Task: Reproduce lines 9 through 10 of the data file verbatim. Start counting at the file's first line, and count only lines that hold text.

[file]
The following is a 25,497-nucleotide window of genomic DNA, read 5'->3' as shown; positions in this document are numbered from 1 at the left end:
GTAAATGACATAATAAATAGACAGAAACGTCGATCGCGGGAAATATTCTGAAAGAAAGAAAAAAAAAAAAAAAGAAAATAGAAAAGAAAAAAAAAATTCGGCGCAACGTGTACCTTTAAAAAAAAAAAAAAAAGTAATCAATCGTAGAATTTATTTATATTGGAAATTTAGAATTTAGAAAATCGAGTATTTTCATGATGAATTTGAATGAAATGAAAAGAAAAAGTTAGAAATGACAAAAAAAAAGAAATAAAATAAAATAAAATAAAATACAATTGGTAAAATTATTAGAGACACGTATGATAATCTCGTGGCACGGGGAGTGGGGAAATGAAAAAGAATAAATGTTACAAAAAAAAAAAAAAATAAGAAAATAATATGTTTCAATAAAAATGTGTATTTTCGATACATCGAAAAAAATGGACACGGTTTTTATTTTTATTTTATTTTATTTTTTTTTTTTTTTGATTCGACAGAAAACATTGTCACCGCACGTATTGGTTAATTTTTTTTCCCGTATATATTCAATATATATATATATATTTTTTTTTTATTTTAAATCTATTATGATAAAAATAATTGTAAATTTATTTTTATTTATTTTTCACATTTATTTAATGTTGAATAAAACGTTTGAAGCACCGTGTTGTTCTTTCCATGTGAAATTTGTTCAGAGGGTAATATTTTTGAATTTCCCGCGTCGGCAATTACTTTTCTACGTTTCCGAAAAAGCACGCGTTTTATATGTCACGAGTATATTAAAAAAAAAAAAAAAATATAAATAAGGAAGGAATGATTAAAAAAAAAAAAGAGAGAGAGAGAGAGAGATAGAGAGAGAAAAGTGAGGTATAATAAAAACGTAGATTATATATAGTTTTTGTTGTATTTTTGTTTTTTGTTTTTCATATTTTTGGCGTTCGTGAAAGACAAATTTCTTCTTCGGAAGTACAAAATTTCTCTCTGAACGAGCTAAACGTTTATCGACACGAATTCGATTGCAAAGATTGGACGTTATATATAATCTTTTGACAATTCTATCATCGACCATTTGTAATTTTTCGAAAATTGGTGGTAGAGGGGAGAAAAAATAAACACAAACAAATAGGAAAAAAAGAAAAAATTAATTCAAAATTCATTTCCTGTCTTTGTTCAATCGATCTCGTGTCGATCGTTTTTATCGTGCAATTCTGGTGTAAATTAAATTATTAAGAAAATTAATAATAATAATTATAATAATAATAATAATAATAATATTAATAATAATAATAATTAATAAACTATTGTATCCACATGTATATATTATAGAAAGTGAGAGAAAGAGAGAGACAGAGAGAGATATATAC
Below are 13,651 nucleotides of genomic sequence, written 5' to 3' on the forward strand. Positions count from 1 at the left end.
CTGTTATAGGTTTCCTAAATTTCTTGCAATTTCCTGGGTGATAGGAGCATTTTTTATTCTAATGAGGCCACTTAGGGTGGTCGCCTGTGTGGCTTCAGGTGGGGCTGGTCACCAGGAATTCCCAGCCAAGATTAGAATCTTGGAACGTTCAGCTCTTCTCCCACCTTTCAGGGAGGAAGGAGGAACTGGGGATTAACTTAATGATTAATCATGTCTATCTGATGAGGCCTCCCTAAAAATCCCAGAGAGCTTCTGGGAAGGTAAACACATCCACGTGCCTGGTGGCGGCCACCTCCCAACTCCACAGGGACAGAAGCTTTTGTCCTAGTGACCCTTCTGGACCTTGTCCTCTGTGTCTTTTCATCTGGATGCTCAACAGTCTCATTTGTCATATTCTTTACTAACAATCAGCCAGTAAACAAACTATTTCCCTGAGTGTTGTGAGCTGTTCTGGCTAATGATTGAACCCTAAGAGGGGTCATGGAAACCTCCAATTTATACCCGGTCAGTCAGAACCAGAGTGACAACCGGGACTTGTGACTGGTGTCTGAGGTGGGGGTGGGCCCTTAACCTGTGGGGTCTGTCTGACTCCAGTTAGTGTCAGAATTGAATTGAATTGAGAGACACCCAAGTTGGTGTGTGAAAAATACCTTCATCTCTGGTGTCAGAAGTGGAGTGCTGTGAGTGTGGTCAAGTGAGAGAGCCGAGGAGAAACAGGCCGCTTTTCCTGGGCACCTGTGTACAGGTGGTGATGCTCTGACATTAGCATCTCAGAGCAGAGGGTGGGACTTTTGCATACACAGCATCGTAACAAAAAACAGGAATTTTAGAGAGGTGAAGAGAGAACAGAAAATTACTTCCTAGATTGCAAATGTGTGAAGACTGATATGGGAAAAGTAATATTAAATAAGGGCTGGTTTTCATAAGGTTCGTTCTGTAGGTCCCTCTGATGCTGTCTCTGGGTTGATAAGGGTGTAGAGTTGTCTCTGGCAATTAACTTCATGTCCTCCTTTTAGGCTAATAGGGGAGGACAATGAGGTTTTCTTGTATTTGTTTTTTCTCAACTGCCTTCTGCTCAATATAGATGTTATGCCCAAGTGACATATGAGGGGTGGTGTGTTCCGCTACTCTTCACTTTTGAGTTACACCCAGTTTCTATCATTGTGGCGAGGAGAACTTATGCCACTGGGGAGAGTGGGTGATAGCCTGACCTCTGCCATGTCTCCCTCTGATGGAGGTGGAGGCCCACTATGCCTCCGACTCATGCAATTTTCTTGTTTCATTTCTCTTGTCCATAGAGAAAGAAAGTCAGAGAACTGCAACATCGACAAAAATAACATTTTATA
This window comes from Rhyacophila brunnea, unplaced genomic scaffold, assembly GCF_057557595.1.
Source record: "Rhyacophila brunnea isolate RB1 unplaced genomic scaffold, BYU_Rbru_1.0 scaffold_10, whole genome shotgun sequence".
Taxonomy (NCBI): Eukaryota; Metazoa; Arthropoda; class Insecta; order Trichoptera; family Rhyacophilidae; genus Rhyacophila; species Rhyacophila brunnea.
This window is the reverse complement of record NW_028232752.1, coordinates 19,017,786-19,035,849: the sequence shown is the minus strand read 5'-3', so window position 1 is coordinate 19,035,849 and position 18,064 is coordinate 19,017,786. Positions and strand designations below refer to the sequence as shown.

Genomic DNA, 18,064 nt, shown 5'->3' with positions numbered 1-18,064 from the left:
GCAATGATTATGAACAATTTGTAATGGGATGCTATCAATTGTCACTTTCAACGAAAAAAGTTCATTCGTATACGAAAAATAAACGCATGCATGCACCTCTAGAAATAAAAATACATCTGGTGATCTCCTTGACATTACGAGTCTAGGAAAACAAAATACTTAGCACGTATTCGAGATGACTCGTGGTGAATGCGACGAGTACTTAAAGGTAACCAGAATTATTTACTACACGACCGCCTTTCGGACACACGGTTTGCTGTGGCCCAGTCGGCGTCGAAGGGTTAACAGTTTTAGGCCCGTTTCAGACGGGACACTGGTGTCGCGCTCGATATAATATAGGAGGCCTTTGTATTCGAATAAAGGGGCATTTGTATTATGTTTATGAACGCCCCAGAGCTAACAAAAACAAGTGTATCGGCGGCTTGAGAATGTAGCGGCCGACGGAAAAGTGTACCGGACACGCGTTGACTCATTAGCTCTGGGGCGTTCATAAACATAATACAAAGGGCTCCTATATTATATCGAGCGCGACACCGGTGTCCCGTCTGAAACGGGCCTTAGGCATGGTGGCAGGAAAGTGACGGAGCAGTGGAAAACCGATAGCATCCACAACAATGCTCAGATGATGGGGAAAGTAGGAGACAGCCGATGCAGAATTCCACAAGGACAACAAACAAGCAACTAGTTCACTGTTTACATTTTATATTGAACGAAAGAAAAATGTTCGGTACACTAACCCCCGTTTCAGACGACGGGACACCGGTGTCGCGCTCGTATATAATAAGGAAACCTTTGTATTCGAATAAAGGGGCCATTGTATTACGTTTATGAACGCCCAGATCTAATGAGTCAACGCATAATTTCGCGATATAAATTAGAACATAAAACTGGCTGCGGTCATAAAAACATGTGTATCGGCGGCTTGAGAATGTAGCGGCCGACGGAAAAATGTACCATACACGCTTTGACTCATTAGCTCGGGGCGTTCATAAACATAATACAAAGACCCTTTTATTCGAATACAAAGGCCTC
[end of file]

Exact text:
Genomic DNA, 18,064 nt, shown 5'->3' with positions numbered 1-18,064 from the left:
GCAATGATTATGAACAATTTGTAATGGGATGCTATCAATTGTCACTTTCAACGAAAAAAGTTCATTCGTATACGAAAAATAAACGCATGCATGCACCTCTAGAAATAAAAATACATCTGGTGATCTCCTTGACATTACGAGTCTAGGAAAACAAAATACTTAGCACGTATTCGAGATGACTCGTGGTGAATGCGACGAGTACTTAAAGGTAACCAGAATTATTTACTACACGACCGCCTTTCGGACACACGGTTTGCTGTGGCCCAGTCGGCGTCGAAGGGTTAACAGTTTTAGGCCCGTTTCAGACGGGACACTGGTGTCGCGCTCGATATAATATAGGAGGCCTTTGTATTCGAATAAAGGGGCATTTGTATTATGTTTATGAACGCCCCAGAGCTAACAAAAACAAGTGTATCGGCGGCTTGAGAATGTAGCGGCCGACGGAAAAGTGTACCGGACACGCGTTGACTCATTAGCTCTGGGGCGTTCATAAACATAATACAAAGGGCTCCTATATTATATCGAGCGCGACACCGGTGTCCCGTCTGAAACGGGCCTTAGGCATGGTGGCAGGAAAGTGACGGAGCAGTGGAAAACCGATAGCATCCACAACAATGCTCAGATGATGGGGAAAGTAGGAGACAGCCGATGCAGAATTCCACAAGGACAACAAACAAGCAACTAGTTCACTGTTTACATTTTATATTGAACGAAAGAAAAATGTTCGGTACACTAACCCCCGTTTCAGACGACGGGACACCGGTGTCGCGCTCGTATATAATAAGGAAACCTTTGTATTCGAATAAAGGGGCCATTGTATTACGTTTATGAACGCCCAGATCTAATGAGTCAACGCATAATTTCGCGATATAAATTAGAACATAAAACTGGCTGCGGTCATAAAAACATGTGTATCGGCGGCTTGAGAATGTAGCGGCCGACGGAAAAATGTACCATACACGCTTTGACTCATTAGCTCGGGGCGTTCATAAACATAATACAAAGACCCTTTTATTCGAATACAAAGGCCTC